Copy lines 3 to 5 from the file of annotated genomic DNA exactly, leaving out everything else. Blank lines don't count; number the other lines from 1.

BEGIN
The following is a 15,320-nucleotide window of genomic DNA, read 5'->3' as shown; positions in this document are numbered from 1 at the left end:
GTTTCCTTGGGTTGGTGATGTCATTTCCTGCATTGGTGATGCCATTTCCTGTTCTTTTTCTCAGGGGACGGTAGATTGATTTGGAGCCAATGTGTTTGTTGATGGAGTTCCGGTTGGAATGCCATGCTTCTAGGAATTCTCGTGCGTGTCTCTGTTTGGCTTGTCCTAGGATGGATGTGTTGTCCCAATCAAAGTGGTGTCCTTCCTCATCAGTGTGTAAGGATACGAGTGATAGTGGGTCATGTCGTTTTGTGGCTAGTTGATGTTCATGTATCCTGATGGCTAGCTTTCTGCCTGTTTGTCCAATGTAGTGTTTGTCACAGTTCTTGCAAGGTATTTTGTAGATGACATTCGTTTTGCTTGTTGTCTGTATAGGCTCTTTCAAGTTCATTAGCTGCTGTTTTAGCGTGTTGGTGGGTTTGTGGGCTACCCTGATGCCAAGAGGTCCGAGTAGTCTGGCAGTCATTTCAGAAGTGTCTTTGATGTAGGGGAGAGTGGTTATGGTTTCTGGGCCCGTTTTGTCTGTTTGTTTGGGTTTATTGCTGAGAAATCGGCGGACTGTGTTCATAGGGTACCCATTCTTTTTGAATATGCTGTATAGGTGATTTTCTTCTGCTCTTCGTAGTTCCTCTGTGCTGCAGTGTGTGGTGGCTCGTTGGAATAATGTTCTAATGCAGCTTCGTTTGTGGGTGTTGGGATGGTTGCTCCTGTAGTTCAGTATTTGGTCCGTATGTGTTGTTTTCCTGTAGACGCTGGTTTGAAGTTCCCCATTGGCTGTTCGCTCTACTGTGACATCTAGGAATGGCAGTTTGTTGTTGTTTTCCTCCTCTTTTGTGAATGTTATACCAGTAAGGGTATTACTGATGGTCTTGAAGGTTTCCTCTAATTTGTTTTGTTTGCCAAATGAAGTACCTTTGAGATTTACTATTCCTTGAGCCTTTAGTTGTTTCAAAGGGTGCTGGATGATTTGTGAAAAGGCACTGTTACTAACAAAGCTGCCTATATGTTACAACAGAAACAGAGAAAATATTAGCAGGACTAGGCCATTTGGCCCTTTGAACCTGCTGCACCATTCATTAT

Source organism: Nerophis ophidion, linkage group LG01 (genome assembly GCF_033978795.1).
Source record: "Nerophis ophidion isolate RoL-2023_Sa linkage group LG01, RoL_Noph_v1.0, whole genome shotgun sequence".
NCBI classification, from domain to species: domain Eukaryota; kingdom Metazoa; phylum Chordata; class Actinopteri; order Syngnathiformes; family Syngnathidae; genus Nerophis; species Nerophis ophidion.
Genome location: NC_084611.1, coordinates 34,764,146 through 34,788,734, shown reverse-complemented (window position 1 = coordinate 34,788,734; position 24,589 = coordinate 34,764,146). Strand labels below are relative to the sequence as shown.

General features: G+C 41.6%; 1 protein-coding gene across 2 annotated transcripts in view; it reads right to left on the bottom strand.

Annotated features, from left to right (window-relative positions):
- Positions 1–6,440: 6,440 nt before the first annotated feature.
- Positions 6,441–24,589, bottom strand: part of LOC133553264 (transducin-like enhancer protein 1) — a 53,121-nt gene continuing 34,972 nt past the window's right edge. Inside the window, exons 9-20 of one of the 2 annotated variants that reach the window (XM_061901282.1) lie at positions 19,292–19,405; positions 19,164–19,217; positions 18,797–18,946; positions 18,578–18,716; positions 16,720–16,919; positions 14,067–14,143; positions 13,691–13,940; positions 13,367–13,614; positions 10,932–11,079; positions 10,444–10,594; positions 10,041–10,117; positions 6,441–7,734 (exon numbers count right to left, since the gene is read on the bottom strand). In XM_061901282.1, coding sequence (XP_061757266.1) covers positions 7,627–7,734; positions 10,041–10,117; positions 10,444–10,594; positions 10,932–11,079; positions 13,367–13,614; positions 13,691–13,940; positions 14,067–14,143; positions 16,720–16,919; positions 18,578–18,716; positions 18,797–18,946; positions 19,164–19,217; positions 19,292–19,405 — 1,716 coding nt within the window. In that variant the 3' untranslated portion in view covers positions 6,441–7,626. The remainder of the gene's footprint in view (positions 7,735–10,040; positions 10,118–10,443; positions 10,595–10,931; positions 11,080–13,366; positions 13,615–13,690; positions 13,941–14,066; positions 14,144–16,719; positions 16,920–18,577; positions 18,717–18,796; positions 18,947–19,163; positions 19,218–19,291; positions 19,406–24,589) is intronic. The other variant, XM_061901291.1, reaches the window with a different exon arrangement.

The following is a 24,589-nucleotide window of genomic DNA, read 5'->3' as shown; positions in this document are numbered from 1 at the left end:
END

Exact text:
Source organism: Nerophis ophidion, linkage group LG01 (genome assembly GCF_033978795.1).
Source record: "Nerophis ophidion isolate RoL-2023_Sa linkage group LG01, RoL_Noph_v1.0, whole genome shotgun sequence".
NCBI classification, from domain to species: domain Eukaryota; kingdom Metazoa; phylum Chordata; class Actinopteri; order Syngnathiformes; family Syngnathidae; genus Nerophis; species Nerophis ophidion.